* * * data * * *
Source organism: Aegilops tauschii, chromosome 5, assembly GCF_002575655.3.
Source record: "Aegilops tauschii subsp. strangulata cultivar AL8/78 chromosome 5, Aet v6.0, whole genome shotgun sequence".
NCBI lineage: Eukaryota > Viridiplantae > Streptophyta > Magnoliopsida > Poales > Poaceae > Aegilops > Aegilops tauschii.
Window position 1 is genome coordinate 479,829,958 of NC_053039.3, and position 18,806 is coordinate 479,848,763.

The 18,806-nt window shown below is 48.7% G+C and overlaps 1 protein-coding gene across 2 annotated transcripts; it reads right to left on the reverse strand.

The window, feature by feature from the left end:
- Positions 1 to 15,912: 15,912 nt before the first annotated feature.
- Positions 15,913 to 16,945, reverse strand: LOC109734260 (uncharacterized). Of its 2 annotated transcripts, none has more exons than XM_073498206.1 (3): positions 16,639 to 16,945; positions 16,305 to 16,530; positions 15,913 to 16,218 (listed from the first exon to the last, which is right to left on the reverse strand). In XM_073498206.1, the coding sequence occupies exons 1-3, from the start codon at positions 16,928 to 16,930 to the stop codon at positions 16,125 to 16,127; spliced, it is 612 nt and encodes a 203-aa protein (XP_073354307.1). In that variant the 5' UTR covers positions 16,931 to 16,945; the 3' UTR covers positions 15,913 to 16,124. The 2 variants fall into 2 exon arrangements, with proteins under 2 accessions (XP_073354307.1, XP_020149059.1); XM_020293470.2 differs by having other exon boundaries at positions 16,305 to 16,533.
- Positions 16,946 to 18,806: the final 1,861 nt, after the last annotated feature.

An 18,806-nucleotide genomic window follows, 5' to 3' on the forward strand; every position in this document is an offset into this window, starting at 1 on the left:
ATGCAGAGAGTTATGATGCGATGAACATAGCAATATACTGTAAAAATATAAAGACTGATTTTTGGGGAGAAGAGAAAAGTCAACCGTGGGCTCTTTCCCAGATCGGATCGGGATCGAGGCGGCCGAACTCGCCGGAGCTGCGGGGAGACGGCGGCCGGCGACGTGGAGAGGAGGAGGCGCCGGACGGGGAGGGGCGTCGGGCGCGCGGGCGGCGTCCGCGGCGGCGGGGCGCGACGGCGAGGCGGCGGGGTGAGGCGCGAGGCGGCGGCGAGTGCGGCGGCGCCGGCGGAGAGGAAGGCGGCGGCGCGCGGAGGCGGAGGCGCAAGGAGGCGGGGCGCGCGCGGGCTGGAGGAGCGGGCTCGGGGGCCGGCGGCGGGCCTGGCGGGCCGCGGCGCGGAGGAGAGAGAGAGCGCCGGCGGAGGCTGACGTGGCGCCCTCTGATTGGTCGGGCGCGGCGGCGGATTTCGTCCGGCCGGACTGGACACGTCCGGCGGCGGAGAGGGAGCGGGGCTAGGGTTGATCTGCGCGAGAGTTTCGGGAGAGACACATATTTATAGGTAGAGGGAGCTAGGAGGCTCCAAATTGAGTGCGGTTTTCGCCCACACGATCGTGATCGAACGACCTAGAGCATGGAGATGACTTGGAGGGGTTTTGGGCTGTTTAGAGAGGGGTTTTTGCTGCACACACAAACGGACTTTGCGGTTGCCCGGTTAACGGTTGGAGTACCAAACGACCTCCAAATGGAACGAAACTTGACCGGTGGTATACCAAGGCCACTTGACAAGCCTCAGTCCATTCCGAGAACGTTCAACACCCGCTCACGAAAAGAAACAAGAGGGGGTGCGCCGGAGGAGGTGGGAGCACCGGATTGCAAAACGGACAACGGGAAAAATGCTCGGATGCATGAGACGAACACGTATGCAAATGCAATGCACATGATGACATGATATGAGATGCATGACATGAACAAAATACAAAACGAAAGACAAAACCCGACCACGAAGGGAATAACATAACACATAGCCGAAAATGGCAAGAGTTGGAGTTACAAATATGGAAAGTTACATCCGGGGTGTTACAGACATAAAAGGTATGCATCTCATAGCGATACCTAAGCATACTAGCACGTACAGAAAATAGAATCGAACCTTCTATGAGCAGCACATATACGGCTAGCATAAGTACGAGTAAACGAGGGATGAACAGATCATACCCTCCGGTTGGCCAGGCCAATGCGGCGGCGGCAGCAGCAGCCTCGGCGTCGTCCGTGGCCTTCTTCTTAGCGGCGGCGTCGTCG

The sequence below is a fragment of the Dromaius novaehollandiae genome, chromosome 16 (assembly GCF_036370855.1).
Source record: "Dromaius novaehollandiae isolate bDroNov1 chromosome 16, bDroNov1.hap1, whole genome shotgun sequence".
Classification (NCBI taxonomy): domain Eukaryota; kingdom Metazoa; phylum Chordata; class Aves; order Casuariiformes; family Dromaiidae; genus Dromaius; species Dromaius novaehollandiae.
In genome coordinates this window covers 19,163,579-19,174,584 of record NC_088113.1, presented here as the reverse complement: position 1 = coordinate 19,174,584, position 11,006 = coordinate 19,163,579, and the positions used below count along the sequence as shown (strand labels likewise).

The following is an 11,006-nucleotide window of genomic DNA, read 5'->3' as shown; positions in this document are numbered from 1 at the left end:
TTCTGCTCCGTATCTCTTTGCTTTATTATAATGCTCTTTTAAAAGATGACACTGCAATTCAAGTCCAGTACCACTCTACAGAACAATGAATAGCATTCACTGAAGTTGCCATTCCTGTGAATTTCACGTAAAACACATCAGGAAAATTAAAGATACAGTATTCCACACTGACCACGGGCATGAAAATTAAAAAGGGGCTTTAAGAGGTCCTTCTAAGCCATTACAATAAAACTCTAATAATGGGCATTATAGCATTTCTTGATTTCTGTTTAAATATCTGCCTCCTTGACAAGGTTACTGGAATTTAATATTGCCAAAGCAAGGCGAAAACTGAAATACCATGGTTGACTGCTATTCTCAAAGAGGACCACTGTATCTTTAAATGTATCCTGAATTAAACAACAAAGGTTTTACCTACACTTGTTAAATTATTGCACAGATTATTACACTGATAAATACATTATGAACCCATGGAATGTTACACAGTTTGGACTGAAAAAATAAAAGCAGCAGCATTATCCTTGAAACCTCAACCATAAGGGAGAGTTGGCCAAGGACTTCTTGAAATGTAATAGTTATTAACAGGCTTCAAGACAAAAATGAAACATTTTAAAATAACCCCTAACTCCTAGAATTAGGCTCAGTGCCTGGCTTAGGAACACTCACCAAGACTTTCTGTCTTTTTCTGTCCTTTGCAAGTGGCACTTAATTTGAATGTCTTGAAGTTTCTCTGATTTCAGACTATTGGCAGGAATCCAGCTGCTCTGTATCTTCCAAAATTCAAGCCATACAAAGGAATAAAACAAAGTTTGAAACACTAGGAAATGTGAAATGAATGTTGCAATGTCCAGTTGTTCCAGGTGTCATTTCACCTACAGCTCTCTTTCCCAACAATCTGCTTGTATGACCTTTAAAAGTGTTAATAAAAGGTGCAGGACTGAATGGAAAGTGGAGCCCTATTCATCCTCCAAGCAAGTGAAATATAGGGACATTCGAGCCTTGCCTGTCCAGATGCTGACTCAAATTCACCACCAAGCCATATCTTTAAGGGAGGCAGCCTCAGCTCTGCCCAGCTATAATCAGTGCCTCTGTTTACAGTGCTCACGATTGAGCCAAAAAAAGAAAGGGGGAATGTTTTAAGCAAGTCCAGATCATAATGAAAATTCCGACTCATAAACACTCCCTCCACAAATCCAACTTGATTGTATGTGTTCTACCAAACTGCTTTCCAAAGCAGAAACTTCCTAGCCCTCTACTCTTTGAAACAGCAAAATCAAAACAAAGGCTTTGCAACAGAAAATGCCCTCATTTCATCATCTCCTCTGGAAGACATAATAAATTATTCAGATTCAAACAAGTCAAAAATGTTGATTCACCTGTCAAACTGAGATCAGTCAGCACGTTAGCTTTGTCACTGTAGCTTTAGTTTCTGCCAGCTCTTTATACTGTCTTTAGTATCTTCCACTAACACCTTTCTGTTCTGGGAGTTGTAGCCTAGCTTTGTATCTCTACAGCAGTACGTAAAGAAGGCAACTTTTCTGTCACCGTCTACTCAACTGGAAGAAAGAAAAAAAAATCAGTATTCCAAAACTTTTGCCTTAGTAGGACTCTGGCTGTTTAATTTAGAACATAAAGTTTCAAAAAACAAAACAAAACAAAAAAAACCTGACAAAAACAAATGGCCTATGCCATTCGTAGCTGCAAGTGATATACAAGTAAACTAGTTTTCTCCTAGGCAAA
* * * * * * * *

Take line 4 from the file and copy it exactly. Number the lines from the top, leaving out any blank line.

Window position 1 is genome coordinate 479,829,958 of NC_053039.3, and position 18,806 is coordinate 479,848,763.